If we want to look on the bright side, and we might as well, at least the Green Bay Packers got some things worked out offensively. Unfortunately, their defense continues to shit the bed.
Shit the bed like that scene in Trainspotting.
In this particular metaphor, the Packers defense is Spud and we are the girlfriend’s family.
See what we’re saying?
So, on with it.
Kudos to Tom Clements
Yes, I’m starting this out with praise for someone. The Packers have been completely inflexible in their offensive playing calling in recent weeks. “No one is getting open,” Aaron Rodgers says. Well, maybe, maybe not. However, it’s clear the Packers’ receivers weren’t creating separation on a regular basis. Yet, the Packers stuck, hard-headedly, to their traditional offensive sets — spread the field, two outside receivers, individual routes, beat the match-up. Wasn’t working. We talked about it last week — the sets and plays have to be used to get your receivers open if they’re not winning their one-on-one match-ups. What did you see from the Packers on Sunday? Lots of motion, stack and bunch sets. Plays designed to get the receivers open. And they did get the receivers open. The Packers’ top two receivers — Randall Cobb and Davante Adams — each had more than 90 receiving yards. Rodgers threw for 369 yards. We’d say that transition was a success. Now, if the Packers could only run the ball, they might have something going here.
It’s the offensive line, silly
Offensively, the Packers were able to correct some things and their offense was once again able to put up some points. However, they still have issues and there’s one issue that, unlike the play calling, isn’t correctable. It’s the offensive line. We’re not entirely sure who deserves most of the blame. We can tell you center Corey Linsley had maybe his worst game as a professional on Sunday. We can tell you left tackle David Bakhtiari is below average. We can tell you right tackle Bryan Bulaga is worth nowhere near what the Packers are paying him. Bakhtiari is often the reason the pass protection breaks down. He cannot stop the bull rush even though he knows it’s coming. Before the trade deadline, I wasn’t so hot on the Packers trying to acquire 49ers tight end Vernon Davis. I wanted them to take a run at Browns left tackle Joe Thomas. Having a left tackle that could actually protect Rodgers would make a bigger difference in this offense than a tight end, receiver or anything else. Bakhtiari needs to be replaced in the offseason. As for Bulaga, the Packers have always overvalued him. The guy just isn’t athletic and will never be more than an average offensive lineman. These clowns gave up five sacks on Sunday. The Packers netted just 71 yards rushing. If you think the offensive line isn’t a major weakness for the Packers, you’re not watching the games.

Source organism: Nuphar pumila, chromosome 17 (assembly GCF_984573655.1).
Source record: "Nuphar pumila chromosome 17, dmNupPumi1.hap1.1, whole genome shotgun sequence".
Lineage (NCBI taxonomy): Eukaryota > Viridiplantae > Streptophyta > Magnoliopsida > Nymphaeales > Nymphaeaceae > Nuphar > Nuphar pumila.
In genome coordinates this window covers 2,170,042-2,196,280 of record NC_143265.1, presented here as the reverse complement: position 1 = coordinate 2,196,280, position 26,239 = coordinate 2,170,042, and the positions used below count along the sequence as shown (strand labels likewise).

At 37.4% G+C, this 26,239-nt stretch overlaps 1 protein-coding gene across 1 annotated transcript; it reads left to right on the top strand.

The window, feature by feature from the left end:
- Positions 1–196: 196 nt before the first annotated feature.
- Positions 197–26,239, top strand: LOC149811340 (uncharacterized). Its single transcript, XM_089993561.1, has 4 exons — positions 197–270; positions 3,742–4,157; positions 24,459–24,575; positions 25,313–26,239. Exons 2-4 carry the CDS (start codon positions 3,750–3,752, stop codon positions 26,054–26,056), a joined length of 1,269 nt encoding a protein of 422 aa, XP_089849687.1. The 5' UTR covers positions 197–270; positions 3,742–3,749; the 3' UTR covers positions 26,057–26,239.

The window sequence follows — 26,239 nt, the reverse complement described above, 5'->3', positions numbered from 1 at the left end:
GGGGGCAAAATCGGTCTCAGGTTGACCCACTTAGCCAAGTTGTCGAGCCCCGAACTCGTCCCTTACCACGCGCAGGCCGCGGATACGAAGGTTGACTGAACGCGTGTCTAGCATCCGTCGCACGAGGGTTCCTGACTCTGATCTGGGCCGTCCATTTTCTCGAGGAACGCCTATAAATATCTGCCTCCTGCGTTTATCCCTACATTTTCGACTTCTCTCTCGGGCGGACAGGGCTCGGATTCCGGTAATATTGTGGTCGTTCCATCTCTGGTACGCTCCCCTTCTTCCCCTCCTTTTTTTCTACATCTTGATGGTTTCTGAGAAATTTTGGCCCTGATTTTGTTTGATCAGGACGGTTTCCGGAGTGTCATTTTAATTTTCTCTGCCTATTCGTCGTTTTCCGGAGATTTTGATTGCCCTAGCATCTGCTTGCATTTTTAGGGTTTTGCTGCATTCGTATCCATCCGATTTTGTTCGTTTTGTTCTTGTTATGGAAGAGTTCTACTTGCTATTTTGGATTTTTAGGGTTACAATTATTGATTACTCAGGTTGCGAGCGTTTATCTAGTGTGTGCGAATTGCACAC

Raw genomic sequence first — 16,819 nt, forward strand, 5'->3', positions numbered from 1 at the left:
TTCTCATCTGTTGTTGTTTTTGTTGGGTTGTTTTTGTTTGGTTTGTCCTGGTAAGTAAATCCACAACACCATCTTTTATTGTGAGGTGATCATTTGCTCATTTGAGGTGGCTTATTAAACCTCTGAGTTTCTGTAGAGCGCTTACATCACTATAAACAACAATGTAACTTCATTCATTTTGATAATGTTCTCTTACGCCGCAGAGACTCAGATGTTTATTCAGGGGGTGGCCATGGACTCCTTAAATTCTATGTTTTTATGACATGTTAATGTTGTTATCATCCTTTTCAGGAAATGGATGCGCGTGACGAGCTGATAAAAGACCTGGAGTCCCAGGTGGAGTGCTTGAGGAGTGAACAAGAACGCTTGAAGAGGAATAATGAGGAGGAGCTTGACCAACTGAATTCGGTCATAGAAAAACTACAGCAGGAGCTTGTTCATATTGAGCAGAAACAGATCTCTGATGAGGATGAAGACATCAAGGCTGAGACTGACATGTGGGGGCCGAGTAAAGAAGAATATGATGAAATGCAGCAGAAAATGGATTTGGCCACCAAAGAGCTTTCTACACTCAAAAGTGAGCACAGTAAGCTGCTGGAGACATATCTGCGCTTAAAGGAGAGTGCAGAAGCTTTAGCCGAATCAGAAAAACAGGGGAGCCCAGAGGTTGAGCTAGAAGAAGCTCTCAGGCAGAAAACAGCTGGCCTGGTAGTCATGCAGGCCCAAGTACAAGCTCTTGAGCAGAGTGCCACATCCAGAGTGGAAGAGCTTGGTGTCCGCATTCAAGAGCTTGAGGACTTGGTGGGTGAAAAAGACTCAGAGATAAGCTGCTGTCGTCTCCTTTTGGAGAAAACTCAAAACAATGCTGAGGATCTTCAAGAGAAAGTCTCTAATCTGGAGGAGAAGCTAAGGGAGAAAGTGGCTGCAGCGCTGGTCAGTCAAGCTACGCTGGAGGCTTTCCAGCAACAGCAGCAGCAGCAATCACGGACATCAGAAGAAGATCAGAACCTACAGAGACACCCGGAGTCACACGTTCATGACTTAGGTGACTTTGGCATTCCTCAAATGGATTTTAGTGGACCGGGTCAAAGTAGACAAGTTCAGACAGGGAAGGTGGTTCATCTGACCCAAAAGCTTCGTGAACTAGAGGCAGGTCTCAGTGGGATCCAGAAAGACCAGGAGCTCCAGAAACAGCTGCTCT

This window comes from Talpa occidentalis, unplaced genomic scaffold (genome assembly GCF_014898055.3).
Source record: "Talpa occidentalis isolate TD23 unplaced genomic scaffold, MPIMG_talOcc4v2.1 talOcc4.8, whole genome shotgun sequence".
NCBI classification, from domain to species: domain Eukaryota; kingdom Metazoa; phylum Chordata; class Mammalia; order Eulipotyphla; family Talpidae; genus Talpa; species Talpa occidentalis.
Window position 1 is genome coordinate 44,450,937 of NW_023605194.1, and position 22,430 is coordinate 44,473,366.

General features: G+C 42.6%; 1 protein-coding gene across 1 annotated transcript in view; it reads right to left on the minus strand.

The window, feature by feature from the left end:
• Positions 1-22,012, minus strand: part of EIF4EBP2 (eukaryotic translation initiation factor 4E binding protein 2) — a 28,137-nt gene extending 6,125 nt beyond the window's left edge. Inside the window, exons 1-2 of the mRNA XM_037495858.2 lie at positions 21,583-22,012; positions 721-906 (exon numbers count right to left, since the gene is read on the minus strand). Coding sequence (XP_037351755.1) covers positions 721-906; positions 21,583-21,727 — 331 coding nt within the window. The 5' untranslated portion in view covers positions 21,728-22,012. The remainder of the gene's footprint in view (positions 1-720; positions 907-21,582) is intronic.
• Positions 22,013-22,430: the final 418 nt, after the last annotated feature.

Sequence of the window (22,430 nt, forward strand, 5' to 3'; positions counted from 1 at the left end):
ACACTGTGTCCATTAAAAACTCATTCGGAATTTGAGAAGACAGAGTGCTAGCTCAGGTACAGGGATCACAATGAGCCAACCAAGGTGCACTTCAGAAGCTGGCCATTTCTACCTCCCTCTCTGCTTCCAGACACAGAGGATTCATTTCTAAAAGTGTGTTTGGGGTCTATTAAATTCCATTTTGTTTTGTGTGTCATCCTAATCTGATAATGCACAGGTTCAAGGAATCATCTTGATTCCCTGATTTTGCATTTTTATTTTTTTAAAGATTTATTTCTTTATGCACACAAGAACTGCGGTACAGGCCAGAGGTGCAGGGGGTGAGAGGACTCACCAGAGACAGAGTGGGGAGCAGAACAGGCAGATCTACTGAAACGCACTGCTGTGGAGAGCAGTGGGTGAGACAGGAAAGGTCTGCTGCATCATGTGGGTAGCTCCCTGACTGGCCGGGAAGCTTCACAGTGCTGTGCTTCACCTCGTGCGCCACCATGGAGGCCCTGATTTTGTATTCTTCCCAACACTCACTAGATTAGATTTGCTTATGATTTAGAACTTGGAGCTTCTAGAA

The vaunted pass rush is no more
For the second week in a row, the Green Bay Packers recorded no sacks. For the first six weeks of the season, the defense had one of the best pass rushes in the league. Then, suddenly, nothing. What gives? We don’t have an easy answer for you. What we do know is that the Packers’ defensive success is predicated on the pass rush getting home. When it doesn’t get home, well, you see the results. The Packers have now given up 1,475 yards over their past three games. They’ve dropped to the 23rd-ranked unit in the league.
So long, old friend
It certainly appears as if the Packers have seen enough of Nate Palmer at inside linebacker. Palmer has been one of the weak spots on a defense full of weak spots. He’s been one of the more glaring ones, though. The Packers briefly replaced Palmer with rookie Jake Ryan in Denver. That only lasted for a few plays, though. This week, Ryan ended up playing most of the game. He finished with a team-leading 1o tackles. Ryan didn’t really do anything to distinguish himself on a terrible defensive day, but with Palmer continuing to hurt the defense, the Packers may as well give the rookie his shot. We’re sure he’ll have some gaffes, but Ryan’s upside is much higher than Palmer’s. The way to speed up his progress is to let him learn on the job. So, go to it, rook.
A blown opportunity, but the road gets easier
The Packers didn’t need to win in Denver. They needed to win in Carolina if they wanted to put themselves in position for home-field advantage in the playoffs. The Panthers now not only have a two-game edge in the standings, they hold the head-to-head tiebreaker over the Packers. The good news, if you’re the Packers, is the road is about to get much easier. The Packers’ next four games are against divisional opponents. In other words, teams the Packers have owned for the past several years. Two of those games are with the one-win Lions. It certainly appears the Packers are about to go back to their winning ways after a brutal two-game stretch. The bad thing about this is, these division games are also likely to mask some of the Packers’ issues. This is still a playoff team, folks, if only because they play in the NFC North. What it isn’t is a Super Bowl team.